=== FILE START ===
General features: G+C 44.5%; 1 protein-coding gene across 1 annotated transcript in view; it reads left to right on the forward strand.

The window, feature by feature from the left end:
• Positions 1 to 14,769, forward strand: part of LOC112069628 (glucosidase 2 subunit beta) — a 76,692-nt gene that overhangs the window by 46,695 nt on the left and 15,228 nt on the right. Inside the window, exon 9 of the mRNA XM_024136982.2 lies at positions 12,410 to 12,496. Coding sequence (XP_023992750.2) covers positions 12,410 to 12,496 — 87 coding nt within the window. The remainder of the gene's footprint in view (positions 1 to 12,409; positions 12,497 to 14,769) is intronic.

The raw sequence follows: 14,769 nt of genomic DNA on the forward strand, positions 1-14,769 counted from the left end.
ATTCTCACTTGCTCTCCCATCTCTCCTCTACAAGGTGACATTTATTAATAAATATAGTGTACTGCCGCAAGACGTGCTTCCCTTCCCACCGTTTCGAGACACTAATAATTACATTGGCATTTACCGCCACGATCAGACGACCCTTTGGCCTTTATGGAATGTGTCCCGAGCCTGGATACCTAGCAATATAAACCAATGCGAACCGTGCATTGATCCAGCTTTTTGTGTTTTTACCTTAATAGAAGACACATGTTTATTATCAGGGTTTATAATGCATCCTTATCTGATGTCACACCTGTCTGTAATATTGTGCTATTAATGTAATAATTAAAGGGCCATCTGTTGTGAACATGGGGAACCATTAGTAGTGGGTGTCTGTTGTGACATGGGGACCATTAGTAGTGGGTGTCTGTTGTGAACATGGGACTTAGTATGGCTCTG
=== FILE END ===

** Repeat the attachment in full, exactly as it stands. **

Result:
General features: G+C 44.5%; 1 protein-coding gene across 1 annotated transcript in view; it reads left to right on the forward strand.

The window, feature by feature from the left end:
• Positions 1 to 14,769, forward strand: part of LOC112069628 (glucosidase 2 subunit beta) — a 76,692-nt gene that overhangs the window by 46,695 nt on the left and 15,228 nt on the right. Inside the window, exon 9 of the mRNA XM_024136982.2 lies at positions 12,410 to 12,496. Coding sequence (XP_023992750.2) covers positions 12,410 to 12,496 — 87 coding nt within the window. The remainder of the gene's footprint in view (positions 1 to 12,409; positions 12,497 to 14,769) is intronic.

The raw sequence follows: 14,769 nt of genomic DNA on the forward strand, positions 1-14,769 counted from the left end.
ATTCTCACTTGCTCTCCCATCTCTCCTCTACAAGGTGACATTTATTAATAAATATAGTGTACTGCCGCAAGACGTGCTTCCCTTCCCACCGTTTCGAGACACTAATAATTACATTGGCATTTACCGCCACGATCAGACGACCCTTTGGCCTTTATGGAATGTGTCCCGAGCCTGGATACCTAGCAATATAAACCAATGCGAACCGTGCATTGATCCAGCTTTTTGTGTTTTTACCTTAATAGAAGACACATGTTTATTATCAGGGTTTATAATGCATCCTTATCTGATGTCACACCTGTCTGTAATATTGTGCTATTAATGTAATAATTAAAGGGCCATCTGTTGTGAACATGGGGAACCATTAGTAGTGGGTGTCTGTTGTGACATGGGGACCATTAGTAGTGGGTGTCTGTTGTGAACATGGGACTTAGTATGGCTCTG